Mr. Monti and Mr. Papademos are, almost certainly, the last hope for successful reform and adjustment in their countries. While a failure by Greece would be a nuisance, one by Italy would be devastating. If Italy were forced to default, it might well elect a populist government set on exiting from the euro. If it did so, few would be safe, including France.
Yet what Mr. Monti must do is enormously tough. As Gavyn Davies argues, Italy might need to tighten fiscal policy by more than 5 per cent of gross domestic product, to reverse the widening spreads and start bringing gross public debt down from its exalted level of over 120 per cent of GDP. Given the inevitable adverse effects on output, the attempted tightening would have to be greater than this. Yet investors are unlikely to regain confidence in Italian debt if its economy does not recover. Austerity is not enough.
The social and political unrest triggered by the envisaged structural reforms, particularly those affecting the labour market, will also shake confidence. Given the weakness of domestic demand under such a fiscal austerity program, Italy will need export-led growth. But regaining the competitiveness lost in the 2000s is going to take a long time. It will itself generate a mixture of labour-shedding with falling nominal wages - a recipe for unemployment, unrest and creditor unease.
The chances that this is going to work smoothly are not high. The turnround period is going to be many years. With Mr. Berlusconi surely prepared to condemn Mr. Monti’s government as a mere tool of foreign interests, the political obstacles will also be daunting. Mr. Berlusconi will be able to use his media to make his attacks louder.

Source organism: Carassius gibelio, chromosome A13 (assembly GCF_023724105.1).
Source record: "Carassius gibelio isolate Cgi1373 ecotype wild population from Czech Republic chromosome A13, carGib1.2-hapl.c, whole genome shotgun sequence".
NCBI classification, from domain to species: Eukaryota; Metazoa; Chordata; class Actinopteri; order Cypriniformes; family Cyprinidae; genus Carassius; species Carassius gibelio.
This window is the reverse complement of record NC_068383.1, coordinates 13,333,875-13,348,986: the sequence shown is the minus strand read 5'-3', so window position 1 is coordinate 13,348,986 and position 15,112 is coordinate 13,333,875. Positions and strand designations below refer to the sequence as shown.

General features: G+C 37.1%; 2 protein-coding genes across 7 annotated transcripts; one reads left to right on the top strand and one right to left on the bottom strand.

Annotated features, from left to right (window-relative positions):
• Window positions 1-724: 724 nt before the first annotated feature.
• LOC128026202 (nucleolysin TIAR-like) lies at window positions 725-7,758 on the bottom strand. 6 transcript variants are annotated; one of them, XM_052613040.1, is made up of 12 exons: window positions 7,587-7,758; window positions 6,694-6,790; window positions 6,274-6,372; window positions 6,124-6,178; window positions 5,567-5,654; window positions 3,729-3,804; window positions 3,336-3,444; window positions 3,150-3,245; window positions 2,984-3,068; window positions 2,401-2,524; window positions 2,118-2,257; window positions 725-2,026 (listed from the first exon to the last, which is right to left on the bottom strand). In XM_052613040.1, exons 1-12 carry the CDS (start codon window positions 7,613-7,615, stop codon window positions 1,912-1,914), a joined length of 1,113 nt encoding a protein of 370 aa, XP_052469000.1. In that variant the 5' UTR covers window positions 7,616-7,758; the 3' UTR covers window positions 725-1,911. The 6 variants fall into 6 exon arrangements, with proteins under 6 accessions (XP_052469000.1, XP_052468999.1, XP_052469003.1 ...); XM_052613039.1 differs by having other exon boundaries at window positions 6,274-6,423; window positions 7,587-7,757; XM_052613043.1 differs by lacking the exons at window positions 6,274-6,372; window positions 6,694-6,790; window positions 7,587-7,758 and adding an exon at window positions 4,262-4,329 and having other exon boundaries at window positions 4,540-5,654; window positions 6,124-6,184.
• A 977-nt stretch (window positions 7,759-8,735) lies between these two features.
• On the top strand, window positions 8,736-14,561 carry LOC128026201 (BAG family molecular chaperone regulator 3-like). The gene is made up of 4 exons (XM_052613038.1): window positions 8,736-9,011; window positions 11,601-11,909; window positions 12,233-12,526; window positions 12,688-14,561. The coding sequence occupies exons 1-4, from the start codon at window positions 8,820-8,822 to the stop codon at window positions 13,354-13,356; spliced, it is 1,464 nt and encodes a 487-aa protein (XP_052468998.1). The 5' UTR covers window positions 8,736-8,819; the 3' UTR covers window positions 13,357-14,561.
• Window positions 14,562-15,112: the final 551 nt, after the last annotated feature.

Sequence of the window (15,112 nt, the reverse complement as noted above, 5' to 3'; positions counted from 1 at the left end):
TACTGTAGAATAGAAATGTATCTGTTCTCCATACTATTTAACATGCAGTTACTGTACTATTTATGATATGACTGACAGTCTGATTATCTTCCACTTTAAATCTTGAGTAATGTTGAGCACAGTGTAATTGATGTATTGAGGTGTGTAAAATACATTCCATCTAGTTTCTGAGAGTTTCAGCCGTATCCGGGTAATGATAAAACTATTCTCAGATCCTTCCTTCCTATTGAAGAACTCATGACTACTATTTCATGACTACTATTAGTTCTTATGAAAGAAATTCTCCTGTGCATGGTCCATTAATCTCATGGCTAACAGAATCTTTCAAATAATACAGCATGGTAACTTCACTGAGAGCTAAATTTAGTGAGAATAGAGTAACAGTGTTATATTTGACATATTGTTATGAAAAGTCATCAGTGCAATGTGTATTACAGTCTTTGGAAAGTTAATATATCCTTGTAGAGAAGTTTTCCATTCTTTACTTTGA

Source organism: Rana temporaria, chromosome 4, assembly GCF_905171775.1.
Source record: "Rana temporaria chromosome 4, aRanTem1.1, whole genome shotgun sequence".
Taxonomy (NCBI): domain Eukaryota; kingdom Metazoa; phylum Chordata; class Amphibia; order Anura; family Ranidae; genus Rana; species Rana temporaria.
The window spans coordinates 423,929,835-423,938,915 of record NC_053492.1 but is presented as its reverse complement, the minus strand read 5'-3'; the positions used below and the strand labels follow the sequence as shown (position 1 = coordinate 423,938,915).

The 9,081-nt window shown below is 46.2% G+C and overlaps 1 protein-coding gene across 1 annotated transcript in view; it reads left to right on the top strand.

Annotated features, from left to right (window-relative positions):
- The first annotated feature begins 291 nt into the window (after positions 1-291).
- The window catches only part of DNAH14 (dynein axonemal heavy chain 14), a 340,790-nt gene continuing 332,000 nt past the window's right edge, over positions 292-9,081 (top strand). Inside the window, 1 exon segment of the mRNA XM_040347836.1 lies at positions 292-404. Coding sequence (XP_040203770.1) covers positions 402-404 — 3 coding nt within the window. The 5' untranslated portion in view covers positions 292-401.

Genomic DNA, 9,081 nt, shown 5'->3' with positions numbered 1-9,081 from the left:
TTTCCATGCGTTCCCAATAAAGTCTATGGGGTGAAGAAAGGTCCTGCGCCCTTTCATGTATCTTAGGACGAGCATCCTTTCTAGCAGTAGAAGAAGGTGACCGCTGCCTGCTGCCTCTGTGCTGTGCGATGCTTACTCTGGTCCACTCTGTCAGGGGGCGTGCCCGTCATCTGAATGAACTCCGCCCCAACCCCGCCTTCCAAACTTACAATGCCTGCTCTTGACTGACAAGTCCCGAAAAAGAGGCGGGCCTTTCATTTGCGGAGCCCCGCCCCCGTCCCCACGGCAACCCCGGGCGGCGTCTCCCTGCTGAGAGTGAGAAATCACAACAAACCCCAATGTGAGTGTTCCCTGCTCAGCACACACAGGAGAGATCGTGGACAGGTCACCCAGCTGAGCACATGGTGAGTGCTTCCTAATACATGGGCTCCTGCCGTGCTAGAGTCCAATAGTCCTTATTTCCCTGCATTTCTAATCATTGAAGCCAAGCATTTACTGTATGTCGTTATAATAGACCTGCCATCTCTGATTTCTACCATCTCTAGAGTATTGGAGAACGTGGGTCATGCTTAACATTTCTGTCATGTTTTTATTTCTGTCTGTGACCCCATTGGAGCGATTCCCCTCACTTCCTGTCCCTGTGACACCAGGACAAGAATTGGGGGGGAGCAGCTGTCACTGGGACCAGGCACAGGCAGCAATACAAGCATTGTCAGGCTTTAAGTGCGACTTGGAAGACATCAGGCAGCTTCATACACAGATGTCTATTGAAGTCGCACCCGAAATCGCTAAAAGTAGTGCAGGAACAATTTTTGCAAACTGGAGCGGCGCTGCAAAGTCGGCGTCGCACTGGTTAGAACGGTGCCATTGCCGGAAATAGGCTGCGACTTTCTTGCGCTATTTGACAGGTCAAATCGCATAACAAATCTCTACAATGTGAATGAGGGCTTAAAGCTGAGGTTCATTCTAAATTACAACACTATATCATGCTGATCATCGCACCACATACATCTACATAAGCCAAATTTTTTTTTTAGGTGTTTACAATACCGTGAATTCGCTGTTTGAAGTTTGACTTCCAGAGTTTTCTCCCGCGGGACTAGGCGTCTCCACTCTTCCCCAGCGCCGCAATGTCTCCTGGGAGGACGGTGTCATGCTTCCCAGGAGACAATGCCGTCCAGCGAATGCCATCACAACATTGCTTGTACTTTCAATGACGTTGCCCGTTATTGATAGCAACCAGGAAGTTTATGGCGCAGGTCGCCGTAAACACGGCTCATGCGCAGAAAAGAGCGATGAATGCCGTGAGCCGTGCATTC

Mr. Monti is going to need a great deal of luck. He is also going to need an enormous amount of help, of three kinds: first, at least backstop financing for the rollover of sovereign debt, to the tune of nearly €1-trillion; second, profitable and dynamic external markets; and, finally, a credible strengthening of the political underpinnings of the union, sufficient to make a break-up inconceivable. All of these are going to depend on bold German decisions. They are also going to depend on the ECB. If it allows slow growth, let alone an outright recession, to grip the euro zone, the chances for big peripheral members are grim. Italy is not little Ireland. That should be obvious to everybody.
The euro zone has fiddled until Rome itself started to burn. With the new government, it has what may turn out to be a last chance to put out the fire. Yes, it is conceivable that Italy would remain in the euro zone even after a default. But that cannot be likely. In any case, an Italian default would batter bond markets across the continent and banks across the world. The time for too little too late has passed. What is needed, instead, is “too much, right now”. Power brings responsibility. Germany alone has the power. It is up to it to exercise the responsibility.
* “From the 'Great Convergence’ to the ‘First Great Divergence’”, Walter Scheidel (ed.), Rome and China (Oxford University Press, 2009).